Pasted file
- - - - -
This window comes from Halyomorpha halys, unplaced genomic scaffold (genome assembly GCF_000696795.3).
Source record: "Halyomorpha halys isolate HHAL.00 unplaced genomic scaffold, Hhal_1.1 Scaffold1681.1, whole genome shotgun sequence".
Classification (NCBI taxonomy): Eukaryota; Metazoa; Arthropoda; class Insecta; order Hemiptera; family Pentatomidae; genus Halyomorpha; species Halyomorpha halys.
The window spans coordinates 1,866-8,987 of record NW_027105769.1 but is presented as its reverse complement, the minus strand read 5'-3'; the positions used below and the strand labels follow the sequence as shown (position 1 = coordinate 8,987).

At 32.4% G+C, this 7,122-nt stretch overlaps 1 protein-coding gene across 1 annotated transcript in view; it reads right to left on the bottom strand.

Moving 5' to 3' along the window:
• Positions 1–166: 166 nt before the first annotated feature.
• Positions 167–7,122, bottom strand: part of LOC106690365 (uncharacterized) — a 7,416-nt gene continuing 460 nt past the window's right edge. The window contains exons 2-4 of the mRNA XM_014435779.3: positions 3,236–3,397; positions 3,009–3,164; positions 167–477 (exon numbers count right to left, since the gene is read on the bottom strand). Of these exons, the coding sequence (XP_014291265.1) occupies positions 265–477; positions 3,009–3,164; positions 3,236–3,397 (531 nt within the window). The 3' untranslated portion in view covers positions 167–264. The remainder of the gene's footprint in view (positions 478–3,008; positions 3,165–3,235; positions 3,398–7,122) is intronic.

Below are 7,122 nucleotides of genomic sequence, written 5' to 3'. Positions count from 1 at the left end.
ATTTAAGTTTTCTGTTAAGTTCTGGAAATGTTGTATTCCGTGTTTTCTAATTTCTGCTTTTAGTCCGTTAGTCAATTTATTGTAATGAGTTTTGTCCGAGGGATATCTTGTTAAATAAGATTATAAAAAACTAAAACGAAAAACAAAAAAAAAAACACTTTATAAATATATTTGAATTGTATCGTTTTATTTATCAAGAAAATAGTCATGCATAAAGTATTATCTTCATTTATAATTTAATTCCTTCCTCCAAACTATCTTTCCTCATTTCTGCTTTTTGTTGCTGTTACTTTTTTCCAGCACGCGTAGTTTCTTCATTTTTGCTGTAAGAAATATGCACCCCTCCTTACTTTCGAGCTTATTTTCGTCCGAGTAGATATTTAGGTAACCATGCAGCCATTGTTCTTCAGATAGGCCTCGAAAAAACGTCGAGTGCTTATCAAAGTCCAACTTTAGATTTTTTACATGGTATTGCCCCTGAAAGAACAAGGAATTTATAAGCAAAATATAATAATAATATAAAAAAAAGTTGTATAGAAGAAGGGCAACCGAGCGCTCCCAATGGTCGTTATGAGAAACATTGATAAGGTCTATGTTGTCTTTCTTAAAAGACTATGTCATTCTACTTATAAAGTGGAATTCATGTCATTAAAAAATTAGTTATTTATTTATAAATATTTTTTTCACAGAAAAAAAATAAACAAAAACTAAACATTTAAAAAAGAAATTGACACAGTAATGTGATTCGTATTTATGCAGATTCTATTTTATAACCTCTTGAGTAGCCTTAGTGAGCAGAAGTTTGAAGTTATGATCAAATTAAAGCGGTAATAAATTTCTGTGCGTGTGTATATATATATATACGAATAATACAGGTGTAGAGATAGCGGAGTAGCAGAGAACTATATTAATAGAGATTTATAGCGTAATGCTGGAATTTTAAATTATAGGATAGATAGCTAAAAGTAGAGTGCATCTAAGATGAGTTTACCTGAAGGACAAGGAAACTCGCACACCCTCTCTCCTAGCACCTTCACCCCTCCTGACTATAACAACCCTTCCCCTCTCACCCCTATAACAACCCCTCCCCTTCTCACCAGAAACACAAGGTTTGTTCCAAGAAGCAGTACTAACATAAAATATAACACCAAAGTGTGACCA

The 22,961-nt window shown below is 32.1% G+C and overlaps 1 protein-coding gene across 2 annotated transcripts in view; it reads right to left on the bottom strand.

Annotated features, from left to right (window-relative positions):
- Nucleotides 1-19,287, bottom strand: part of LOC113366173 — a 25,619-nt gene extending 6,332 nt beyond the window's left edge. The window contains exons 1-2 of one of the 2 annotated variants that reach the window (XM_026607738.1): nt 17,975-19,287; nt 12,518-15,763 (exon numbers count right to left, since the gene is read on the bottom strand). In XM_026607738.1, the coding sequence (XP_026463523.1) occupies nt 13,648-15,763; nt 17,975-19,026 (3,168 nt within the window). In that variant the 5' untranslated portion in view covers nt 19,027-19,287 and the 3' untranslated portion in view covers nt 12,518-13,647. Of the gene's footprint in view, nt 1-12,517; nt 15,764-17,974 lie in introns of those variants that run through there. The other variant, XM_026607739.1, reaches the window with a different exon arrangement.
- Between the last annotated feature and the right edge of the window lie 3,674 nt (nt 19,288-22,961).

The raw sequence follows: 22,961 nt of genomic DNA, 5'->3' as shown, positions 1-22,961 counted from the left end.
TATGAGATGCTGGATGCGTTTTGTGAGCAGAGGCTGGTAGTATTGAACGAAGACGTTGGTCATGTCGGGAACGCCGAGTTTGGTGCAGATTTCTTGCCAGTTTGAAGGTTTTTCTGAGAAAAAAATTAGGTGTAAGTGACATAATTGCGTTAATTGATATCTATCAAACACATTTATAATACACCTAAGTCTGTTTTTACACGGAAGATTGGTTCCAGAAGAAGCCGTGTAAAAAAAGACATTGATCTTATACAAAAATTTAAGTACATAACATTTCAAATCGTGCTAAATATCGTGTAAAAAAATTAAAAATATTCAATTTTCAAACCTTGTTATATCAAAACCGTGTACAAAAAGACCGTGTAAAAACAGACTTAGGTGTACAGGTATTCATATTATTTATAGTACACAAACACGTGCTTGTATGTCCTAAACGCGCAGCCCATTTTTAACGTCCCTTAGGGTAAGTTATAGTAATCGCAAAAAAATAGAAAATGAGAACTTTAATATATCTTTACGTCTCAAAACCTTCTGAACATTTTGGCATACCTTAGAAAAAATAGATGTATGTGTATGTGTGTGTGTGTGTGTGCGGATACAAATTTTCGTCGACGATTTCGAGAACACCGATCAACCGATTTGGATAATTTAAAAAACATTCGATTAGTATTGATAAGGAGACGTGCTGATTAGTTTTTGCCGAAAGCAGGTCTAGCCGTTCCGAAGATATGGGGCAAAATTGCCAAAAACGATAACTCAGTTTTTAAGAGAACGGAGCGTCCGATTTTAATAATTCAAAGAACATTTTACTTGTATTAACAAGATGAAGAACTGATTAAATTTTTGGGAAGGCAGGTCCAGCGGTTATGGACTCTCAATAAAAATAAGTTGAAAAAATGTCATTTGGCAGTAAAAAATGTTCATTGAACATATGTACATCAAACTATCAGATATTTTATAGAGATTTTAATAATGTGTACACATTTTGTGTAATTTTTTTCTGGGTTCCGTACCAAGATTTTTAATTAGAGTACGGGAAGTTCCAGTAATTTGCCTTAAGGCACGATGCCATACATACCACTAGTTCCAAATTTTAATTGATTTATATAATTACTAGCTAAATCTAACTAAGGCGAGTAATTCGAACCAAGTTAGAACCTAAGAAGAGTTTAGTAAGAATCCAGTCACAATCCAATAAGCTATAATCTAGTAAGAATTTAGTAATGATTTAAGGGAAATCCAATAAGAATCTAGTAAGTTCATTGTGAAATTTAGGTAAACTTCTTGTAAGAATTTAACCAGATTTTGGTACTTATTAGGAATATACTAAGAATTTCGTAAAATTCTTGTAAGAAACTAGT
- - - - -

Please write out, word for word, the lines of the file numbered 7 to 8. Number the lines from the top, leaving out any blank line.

• Positions 1–166: 166 nt before the first annotated feature.
• Positions 167–7,122, bottom strand: part of LOC106690365 (uncharacterized) — a 7,416-nt gene continuing 460 nt past the window's right edge. The window contains exons 2-4 of the mRNA XM_014435779.3: positions 3,236–3,397; positions 3,009–3,164; positions 167–477 (exon numbers count right to left, since the gene is read on the bottom strand). Of these exons, the coding sequence (XP_014291265.1) occupies positions 265–477; positions 3,009–3,164; positions 3,236–3,397 (531 nt within the window). The 3' untranslated portion in view covers positions 167–264. The remainder of the gene's footprint in view (positions 478–3,008; positions 3,165–3,235; positions 3,398–7,122) is intronic.